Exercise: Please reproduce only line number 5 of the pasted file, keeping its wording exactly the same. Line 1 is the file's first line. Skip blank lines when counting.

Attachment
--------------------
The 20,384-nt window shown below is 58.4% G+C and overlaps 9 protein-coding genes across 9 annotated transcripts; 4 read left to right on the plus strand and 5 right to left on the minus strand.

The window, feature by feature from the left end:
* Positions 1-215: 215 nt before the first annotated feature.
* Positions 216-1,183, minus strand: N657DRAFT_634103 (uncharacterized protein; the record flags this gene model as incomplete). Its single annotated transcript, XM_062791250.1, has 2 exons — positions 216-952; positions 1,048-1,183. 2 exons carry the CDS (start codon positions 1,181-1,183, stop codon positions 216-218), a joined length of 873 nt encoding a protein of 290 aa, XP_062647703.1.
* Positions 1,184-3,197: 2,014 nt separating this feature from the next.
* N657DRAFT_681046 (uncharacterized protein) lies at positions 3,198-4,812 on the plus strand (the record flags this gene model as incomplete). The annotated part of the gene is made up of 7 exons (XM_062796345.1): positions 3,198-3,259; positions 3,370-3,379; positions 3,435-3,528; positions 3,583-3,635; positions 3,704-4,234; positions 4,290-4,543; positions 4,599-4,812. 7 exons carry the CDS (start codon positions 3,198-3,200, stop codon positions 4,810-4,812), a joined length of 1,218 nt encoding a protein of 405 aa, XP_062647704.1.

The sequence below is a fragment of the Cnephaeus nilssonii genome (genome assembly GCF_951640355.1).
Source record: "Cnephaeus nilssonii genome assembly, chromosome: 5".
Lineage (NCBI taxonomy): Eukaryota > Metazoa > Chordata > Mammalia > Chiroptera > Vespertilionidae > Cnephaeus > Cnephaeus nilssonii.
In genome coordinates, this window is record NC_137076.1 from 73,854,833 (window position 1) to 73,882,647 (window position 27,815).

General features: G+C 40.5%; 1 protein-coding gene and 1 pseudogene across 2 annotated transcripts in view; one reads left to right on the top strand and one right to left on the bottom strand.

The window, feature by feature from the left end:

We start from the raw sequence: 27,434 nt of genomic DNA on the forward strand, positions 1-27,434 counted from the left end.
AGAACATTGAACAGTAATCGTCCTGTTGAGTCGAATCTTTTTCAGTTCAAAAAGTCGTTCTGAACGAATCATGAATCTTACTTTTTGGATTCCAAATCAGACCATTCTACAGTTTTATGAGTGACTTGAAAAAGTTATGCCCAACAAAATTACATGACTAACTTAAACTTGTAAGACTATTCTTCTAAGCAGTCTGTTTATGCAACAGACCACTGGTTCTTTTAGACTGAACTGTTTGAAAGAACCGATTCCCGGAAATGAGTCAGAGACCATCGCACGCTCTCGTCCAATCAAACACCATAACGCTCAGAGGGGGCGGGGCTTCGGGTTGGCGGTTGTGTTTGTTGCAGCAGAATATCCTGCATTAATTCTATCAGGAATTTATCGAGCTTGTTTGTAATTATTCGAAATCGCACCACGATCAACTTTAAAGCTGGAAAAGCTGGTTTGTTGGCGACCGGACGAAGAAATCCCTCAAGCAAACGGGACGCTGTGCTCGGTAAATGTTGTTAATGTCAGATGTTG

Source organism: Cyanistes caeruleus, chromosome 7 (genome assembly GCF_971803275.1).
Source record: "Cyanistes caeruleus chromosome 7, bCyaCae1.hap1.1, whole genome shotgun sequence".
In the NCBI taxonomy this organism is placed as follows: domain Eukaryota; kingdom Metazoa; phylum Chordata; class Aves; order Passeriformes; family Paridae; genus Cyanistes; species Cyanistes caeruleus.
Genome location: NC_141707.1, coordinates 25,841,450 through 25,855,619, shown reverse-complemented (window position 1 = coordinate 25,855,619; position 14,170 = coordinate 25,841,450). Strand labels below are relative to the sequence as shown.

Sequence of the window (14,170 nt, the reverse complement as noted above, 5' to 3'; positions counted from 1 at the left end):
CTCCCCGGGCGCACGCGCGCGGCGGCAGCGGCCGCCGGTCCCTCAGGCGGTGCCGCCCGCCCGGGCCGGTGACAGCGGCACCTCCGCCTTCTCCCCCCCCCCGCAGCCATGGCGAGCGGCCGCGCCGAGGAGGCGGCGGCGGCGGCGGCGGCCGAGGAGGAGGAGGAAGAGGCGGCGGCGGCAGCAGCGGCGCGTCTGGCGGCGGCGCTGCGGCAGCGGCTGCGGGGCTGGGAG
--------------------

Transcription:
* Positions 1,184-3,197: 2,014 nt separating this feature from the next.